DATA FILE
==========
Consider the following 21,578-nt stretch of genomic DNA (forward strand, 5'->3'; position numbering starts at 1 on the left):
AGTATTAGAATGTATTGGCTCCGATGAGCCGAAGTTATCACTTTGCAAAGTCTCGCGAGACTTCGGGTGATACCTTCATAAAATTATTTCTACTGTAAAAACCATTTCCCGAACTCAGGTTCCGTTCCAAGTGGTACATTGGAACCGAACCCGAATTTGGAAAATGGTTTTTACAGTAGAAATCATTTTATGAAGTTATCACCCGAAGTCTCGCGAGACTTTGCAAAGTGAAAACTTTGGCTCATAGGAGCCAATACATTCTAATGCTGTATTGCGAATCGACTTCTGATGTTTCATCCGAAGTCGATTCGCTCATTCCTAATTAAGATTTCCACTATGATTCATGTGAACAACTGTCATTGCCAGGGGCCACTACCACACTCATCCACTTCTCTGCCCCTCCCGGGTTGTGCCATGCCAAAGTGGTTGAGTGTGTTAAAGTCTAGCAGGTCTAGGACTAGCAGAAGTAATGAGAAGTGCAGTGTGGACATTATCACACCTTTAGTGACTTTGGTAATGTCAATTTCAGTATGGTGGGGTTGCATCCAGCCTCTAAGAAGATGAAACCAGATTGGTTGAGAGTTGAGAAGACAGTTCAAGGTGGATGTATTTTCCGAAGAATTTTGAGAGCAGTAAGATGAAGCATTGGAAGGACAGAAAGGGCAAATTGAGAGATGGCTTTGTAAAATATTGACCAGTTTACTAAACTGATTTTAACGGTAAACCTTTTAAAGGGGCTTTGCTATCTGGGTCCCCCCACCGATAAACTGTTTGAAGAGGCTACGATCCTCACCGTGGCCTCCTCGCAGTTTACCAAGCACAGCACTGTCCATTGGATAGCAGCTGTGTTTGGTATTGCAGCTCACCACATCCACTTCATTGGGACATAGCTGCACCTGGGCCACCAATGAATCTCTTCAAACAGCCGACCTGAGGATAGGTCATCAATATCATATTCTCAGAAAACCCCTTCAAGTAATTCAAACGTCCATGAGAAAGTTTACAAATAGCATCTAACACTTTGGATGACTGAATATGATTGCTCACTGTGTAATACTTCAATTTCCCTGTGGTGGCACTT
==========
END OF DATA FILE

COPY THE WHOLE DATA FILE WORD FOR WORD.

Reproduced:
Consider the following 21,578-nt stretch of genomic DNA (forward strand, 5'->3'; position numbering starts at 1 on the left):
AGTATTAGAATGTATTGGCTCCGATGAGCCGAAGTTATCACTTTGCAAAGTCTCGCGAGACTTCGGGTGATACCTTCATAAAATTATTTCTACTGTAAAAACCATTTCCCGAACTCAGGTTCCGTTCCAAGTGGTACATTGGAACCGAACCCGAATTTGGAAAATGGTTTTTACAGTAGAAATCATTTTATGAAGTTATCACCCGAAGTCTCGCGAGACTTTGCAAAGTGAAAACTTTGGCTCATAGGAGCCAATACATTCTAATGCTGTATTGCGAATCGACTTCTGATGTTTCATCCGAAGTCGATTCGCTCATTCCTAATTAAGATTTCCACTATGATTCATGTGAACAACTGTCATTGCCAGGGGCCACTACCACACTCATCCACTTCTCTGCCCCTCCCGGGTTGTGCCATGCCAAAGTGGTTGAGTGTGTTAAAGTCTAGCAGGTCTAGGACTAGCAGAAGTAATGAGAAGTGCAGTGTGGACATTATCACACCTTTAGTGACTTTGGTAATGTCAATTTCAGTATGGTGGGGTTGCATCCAGCCTCTAAGAAGATGAAACCAGATTGGTTGAGAGTTGAGAAGACAGTTCAAGGTGGATGTATTTTCCGAAGAATTTTGAGAGCAGTAAGATGAAGCATTGGAAGGACAGAAAGGGCAAATTGAGAGATGGCTTTGTAAAATATTGACCAGTTTACTAAACTGATTTTAACGGTAAACCTTTTAAAGGGGCTTTGCTATCTGGGTCCCCCCACCGATAAACTGTTTGAAGAGGCTACGATCCTCACCGTGGCCTCCTCGCAGTTTACCAAGCACAGCACTGTCCATTGGATAGCAGCTGTGTTTGGTATTGCAGCTCACCACATCCACTTCATTGGGACATAGCTGCACCTGGGCCACCAATGAATCTCTTCAAACAGCCGACCTGAGGATAGGTCATCAATATCATATTCTCAGAAAACCCCTTCAAGTAATTCAAACGTCCATGAGAAAGTTTACAAATAGCATCTAACACTTTGGATGACTGAATATGATTGCTCACTGTGTAATACTTCAATTTCCCTGTGGTGGCACTT